Podcast: C18th chat-up lines, with Dan Snow

Happy Valentine's Day! To celebrate, a look back at my chat with Dan Snow about love, romance and sex in the 18th century, including some of my favourite historical chat-up lines & a bit of a swoon over Sharpe and/or Mr Darcy. Podcast link below: History Hit Valentine's Day Special: Emily Brand on Love &... Continue Reading →

How to have a historically accurate lovers’ tiff

Some fiery couples just bloody love a good argument. In case you fall into this bracket, and want to get a bit creative while also appearing irresistibly historically accurate, look no further than this slang dictionary of the 1830s. Of course, it's always best to suit the intensity of the insult to your partner's thickness... Continue Reading →

Dating disasters of the Regency era

Confession: First Dates is my televisual jam. (For the uninitiated, in brief: strangers are set up on dates at a London restaurant by a suave Frenchman called Fred {above}, said date is filmed, & they are then subjected to having their dating style reviewed. It’s hugely high-brow.) From teenagers looking for their first love to... Continue Reading →

The Mighty Power of a Sigh, 1676

Let us take a moment to consider an important but lost art of love – the sigh. Nowadays, very few languishing lovers will attempt to seduce a lady by looking her square in the eyes and forcefully expelling the air from his lungs. In the late seventeenth century, however, this was considered a crucial tool in... Continue Reading →

Beware the wife who wears the breeches, 1682

Selecting a wife is a tricky business. The main concern of a merry young bachelor was often that, if he chose badly, he could end up chained to a woman intent on wearing the breeches. And let's face it, there could be little more embarrassing for our seventeenth-century gent than being ruled over by a woman (especially... Continue Reading →

How to be a Beauty, 1787

Being a 'beauty' in the eighteenth century was certainly a boon, and thankfully there were plenty of men around to inform the ladies exactly what was required of them. One such list, covering the 30 'capital points' of beauty, can be found in The Dictionary of Love (1787). Some are familiar, suggesting the abiding popularity... Continue Reading →

How to carouse like a proper Regency gent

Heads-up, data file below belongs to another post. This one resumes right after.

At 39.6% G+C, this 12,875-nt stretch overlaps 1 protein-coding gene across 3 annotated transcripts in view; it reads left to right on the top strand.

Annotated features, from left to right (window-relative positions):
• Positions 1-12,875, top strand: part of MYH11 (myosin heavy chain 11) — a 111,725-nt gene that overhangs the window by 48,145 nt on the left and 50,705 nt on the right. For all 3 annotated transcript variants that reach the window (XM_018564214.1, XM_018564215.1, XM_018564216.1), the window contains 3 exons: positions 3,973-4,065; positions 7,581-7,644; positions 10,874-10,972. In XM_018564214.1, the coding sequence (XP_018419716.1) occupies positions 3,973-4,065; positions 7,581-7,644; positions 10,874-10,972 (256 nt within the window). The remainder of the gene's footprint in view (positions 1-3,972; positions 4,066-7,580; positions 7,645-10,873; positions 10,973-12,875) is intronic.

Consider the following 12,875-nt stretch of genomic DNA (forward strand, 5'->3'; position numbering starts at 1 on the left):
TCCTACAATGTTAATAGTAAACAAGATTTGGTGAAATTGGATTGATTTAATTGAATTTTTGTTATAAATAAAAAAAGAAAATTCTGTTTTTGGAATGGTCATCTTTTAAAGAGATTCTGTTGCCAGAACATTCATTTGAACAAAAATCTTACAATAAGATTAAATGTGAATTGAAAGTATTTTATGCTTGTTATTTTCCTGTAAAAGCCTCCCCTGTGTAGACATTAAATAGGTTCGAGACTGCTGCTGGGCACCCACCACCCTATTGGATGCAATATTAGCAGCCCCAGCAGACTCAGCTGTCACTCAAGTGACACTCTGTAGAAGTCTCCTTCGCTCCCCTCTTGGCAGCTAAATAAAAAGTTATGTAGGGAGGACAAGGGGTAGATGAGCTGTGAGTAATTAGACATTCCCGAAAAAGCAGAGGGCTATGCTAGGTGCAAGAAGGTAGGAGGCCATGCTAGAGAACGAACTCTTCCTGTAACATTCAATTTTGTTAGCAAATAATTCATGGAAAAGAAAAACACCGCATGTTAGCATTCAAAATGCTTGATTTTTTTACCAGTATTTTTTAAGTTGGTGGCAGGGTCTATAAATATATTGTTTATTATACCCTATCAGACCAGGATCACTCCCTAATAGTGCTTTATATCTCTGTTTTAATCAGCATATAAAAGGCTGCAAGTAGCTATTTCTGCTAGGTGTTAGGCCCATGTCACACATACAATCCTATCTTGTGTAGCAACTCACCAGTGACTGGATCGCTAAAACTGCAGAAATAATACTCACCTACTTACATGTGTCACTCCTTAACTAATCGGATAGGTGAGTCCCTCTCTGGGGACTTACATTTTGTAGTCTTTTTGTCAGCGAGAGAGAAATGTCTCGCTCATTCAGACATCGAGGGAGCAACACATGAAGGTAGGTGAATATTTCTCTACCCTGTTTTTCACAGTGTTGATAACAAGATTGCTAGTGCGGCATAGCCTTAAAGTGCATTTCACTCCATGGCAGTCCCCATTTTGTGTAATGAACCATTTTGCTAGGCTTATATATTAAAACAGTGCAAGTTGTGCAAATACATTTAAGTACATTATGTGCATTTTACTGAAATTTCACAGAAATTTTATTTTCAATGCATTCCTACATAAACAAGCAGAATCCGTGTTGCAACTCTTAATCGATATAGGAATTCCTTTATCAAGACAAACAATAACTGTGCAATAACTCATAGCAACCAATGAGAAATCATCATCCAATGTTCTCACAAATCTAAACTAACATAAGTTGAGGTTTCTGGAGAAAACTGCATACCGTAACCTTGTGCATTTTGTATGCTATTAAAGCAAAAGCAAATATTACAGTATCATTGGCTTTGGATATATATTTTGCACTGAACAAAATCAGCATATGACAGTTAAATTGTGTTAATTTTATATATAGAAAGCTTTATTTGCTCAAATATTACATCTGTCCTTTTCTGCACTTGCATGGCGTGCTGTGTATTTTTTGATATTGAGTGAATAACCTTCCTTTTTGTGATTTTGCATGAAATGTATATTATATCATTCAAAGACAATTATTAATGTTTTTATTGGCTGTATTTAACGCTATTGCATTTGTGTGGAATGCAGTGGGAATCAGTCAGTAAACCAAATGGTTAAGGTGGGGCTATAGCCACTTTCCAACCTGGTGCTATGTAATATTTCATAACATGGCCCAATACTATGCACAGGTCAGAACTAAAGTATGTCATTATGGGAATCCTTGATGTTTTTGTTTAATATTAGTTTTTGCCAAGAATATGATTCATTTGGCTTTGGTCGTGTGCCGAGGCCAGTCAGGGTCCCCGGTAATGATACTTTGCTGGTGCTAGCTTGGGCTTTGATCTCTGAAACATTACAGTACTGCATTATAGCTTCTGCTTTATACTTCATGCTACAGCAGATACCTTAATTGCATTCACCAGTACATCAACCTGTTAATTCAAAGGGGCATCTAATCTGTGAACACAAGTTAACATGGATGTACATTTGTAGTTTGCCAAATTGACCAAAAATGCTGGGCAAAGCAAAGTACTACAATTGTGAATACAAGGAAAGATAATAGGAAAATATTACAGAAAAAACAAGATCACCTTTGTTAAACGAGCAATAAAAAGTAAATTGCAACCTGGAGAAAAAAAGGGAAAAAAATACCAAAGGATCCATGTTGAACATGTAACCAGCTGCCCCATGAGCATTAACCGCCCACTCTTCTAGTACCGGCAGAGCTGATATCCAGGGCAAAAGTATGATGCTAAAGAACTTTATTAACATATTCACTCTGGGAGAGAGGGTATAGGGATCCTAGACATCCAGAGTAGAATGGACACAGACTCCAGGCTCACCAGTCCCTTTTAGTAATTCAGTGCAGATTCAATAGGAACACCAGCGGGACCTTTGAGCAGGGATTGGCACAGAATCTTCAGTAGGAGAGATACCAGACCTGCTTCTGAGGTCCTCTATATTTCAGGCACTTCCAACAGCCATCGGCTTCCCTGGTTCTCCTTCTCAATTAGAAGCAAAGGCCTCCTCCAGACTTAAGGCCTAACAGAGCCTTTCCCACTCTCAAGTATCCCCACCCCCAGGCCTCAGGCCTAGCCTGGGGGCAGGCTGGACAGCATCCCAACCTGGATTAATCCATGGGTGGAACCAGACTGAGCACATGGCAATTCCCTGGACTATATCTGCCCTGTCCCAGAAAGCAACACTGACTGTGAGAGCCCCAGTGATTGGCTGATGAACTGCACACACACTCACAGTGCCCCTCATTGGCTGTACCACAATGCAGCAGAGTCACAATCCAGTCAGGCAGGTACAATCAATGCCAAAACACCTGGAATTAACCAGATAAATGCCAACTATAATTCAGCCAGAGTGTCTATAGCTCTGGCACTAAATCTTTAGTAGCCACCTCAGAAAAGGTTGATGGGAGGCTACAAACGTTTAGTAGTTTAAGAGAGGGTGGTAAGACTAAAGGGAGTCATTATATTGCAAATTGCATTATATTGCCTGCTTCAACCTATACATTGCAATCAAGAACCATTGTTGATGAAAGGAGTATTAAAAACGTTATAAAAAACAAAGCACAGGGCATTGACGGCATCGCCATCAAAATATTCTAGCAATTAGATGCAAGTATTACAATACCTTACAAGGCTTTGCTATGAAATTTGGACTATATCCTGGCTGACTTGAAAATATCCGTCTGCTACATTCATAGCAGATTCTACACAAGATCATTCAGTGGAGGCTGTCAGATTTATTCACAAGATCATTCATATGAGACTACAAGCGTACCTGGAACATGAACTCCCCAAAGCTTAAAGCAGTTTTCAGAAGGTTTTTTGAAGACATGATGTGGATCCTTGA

Courtesy of the Chester Courant, below is a foolproof guide to the Regency rake's perfect night out... Ladies, if you're looking for Mr Darcy, you're in the wrong place. Gentlemen, if you fancy recreating such a 'glorious frolic' yourself: 1) Impress your friends by drinking too much, loudly singing rude songs and telling obscene stories 2) Impress the ladies by... Continue Reading →

Why you shouldn’t marry a lady of learning, 1708

This charming epistle on the horror that is a woman choosing to better herself through education comes from  The Modern World Disrob'd (1708), by satirical writer Ned Ward. I'm particularly taken with the idea that the more languages a lady speaks, the more varied the opportunities for scolding her husband with them. Her poor unfortunate husband will... Continue Reading →

Husband-Hunting in c18th India

As is perhaps inevitable for someone so interested in social history, I am also a keen genealogist – and so I was very excited last month when I was given exclusive access to the brand new 'British in India' collection over at findmypast.co.uk. Naturally I busied myself primarily with the marriage records, and over a... Continue Reading →

Can drinking tea turn you into a ‘harlot’?

In eighteenth-century England, there were many reasons why families might have been torn apart, or why dutiful wives and hardworking husbands could suffer a fall from grace. Heart-rending tales of orphaned children, abandoned lovers and destitution fill the pages of contemporary newspaper columns and court records. For some, one of the prime suspects behind the... Continue Reading →

How to be Happy Though Married

Just a note to announce the publication of a lovely little gift-book compiled by yours truly, 'How to be Happy Though Married: Matrimonial Strife Through The Ages'. It collects together some of the best (and worst) marriage quotations and advice – including coping with a bad match and some rather questionable sex tips – from... Continue Reading →

Sex & The c17th City

The tendency of women to gossip about their sex lives with their friends has set men a-fretting for centuries. Far from being a phenomenon of the 'Sex & the City' era, women of the seventeenth century were just as likely to have intimate discussions about their man's skills and equipment, past experiences, how to keep... Continue Reading →

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